Hold Tight

Direction and design Charlotte Vincent, music Jules Maxwell
Vincent Dance Theatre
The Place

Hold Tight by Charlotte Vincent Credit: Bosie Vincent

I go to see this simulation whilst in the real world more missiles rain down on Kyiv and casualties mount up… Nothing can match the surreal, demented logic of the parallel universe in which Putin awards ‘City of Military Glory’ to Melitopol and Mariupol—similar to ‘Hero City’ awarded to cities that held off the Nazis—retaliation for Kherson no doubt.

Artistic director of Vincent Dance, Charlotte Vincent’s piece Hold Tight is well-intentioned, a “response” to “the past three years of isolation and dislocation” with “global events… heavy on [her] mind”.

There is a warning leaflet: “Hold Tight is suitable for audiences 14+ and contains images, sounds and scenes that some people may find upsetting. There are references to war, violence, suffering and death and there is some shouting in the work. If you are affected by the themes, need support or know someone who may need support, please speak to the Front of House team who can give you a list of helplines / useful organisations to speak to.”

Contact details for Samaritans, NSPCC, Childline, Refuge, Barnardos, and COVID aid charities are listed. No wonder the thuggish Russian Morlocks think the West full of weak Eloi. Hold Tight is nowhere near as dramatic as the above leads us to believe: a slap given to a young girl is heard off stage, a girl’s hair gets pulled, the three giggling girls (Tia, Charlotte, Hannah) get pushed around by four adults (Robert Clark, Antonia Grove, Aurora Lubos, Janusz Orlik).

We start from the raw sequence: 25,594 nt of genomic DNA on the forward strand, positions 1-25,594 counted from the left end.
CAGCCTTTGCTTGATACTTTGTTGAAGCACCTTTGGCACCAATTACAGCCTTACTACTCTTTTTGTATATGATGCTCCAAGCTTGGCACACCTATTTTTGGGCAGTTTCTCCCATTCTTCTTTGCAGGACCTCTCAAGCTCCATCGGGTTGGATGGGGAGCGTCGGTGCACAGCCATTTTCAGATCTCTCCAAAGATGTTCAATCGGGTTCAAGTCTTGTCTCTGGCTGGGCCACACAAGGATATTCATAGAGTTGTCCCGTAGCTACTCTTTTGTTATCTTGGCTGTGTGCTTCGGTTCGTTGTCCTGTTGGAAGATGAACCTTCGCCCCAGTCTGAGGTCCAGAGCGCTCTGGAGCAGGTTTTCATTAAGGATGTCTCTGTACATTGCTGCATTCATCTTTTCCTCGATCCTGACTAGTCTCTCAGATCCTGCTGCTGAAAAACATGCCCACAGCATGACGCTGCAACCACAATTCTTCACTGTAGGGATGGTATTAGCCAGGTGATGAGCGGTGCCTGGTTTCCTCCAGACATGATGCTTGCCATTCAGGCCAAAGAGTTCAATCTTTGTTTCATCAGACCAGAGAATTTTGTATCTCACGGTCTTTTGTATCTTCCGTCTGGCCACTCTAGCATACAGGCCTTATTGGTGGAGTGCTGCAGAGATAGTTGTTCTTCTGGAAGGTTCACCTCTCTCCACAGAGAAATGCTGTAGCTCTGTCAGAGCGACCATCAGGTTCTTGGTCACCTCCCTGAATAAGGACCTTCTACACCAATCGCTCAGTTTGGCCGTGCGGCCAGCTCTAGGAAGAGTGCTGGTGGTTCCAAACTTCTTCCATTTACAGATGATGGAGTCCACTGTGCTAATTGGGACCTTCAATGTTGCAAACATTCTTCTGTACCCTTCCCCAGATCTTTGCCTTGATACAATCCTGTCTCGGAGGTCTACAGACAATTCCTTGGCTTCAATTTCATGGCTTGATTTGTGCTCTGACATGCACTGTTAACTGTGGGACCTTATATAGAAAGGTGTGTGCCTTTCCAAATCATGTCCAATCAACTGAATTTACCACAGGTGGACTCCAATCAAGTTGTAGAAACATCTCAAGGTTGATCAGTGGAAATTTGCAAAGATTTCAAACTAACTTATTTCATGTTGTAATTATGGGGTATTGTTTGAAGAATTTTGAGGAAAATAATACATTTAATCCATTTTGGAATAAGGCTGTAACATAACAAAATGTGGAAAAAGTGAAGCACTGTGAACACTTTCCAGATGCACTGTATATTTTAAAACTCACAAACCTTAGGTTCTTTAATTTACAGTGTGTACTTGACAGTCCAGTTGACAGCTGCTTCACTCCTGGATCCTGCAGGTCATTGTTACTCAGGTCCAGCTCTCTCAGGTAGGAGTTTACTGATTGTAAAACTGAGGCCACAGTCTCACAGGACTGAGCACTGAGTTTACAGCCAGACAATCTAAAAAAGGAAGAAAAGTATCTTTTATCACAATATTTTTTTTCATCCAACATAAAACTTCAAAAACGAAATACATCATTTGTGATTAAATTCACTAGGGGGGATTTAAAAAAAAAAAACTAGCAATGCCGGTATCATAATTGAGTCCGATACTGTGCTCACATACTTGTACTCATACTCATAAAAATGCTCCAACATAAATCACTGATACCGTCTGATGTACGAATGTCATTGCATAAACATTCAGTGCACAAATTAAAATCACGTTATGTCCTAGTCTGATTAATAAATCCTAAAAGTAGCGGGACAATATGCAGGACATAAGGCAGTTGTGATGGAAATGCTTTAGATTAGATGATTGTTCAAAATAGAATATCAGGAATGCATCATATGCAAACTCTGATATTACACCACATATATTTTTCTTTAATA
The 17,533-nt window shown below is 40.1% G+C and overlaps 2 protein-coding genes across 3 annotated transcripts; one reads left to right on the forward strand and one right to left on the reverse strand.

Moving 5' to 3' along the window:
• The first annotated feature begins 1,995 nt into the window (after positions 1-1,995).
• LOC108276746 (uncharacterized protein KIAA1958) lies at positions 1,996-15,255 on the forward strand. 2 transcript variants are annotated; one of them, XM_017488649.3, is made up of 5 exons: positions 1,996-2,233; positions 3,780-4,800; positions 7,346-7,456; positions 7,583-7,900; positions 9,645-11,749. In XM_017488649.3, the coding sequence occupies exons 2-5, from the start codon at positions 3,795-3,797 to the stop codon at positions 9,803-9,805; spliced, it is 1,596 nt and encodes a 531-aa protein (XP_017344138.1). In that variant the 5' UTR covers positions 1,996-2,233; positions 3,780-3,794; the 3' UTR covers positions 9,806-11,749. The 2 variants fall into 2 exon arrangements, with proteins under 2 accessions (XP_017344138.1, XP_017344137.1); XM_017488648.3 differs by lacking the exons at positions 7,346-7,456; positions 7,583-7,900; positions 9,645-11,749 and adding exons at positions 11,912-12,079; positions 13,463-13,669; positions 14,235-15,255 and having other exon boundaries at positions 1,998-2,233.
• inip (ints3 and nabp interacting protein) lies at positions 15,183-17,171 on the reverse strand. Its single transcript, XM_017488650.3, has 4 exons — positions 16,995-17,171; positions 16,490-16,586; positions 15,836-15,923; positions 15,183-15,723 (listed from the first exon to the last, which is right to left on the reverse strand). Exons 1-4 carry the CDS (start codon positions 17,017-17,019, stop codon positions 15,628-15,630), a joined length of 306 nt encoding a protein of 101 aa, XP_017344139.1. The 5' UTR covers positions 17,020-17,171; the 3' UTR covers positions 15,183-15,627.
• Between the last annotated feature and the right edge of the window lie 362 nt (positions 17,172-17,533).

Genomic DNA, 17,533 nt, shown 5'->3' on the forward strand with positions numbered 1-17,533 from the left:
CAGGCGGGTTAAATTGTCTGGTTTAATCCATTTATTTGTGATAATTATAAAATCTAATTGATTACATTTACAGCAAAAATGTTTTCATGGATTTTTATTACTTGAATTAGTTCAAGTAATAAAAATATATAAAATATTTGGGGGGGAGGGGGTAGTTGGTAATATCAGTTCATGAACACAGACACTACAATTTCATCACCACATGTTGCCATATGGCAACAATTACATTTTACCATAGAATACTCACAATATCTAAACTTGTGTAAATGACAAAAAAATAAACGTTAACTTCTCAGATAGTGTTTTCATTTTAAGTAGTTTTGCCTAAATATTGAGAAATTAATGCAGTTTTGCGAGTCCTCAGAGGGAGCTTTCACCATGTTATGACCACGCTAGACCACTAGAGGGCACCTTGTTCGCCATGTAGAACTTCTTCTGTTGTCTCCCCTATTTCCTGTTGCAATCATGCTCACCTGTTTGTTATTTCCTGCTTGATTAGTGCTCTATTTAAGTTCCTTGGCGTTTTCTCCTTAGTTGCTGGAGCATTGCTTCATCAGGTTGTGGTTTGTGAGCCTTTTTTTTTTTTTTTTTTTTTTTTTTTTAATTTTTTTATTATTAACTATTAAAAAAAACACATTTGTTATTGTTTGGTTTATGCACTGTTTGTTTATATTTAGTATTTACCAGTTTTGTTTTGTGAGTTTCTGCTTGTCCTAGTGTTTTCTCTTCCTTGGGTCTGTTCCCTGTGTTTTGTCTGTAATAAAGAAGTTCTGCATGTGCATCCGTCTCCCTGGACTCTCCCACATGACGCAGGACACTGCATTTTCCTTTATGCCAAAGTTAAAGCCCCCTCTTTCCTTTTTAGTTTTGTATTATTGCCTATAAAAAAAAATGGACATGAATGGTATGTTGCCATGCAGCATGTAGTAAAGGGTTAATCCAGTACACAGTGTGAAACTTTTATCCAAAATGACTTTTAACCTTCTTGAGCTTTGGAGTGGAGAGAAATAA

They play musical chairs. Enact tales, relive traumas, make a shelter den, scatter the stage with bin bags of clothes, a man turns in to a stag, another a large cat (man as beast?), a woman screams, a man falls to the ground repeatedly. The same woman writes a list of names on the blackboard backcloth—I think, but I’m sitting too far back to see.

She is the most highly-strung, she speaks Polish; a man translates badly. Children’s voices are heard singing—Ukrainian children refugee voices we are told—I wish I could make them out (I speak Ukrainian and Russian). There are machine-gun rounds and exploding bomb sounds (45 minutes in). This we can witness daily on our screens.

More from the director: “The work is broken, unfinished and fragmented, attempting to piece together something in a hostile environment, conjuring images from rubbish, with our imagination and the children the only pathways out of the darkness and into the light.”

It’s a collaborative process, and the actor dancers are all fine, but Hold Tight is too long, a slo-mo indulgence in the style of an art house film or animation. Half the length might have made for a tauter, more impactful dance theatre piece. The woman screams “go away, go away”. Finally, it is screamed at us. I am glad and relieved to go away. Jules Maxwell’s soundscore is Hold Tight’s saving grace.

Vincent Dance Theatre has been touring the UK since 2 November. It continues to Leeds and Norwich 19 and 24 November.

Reviewer: Vera Liber

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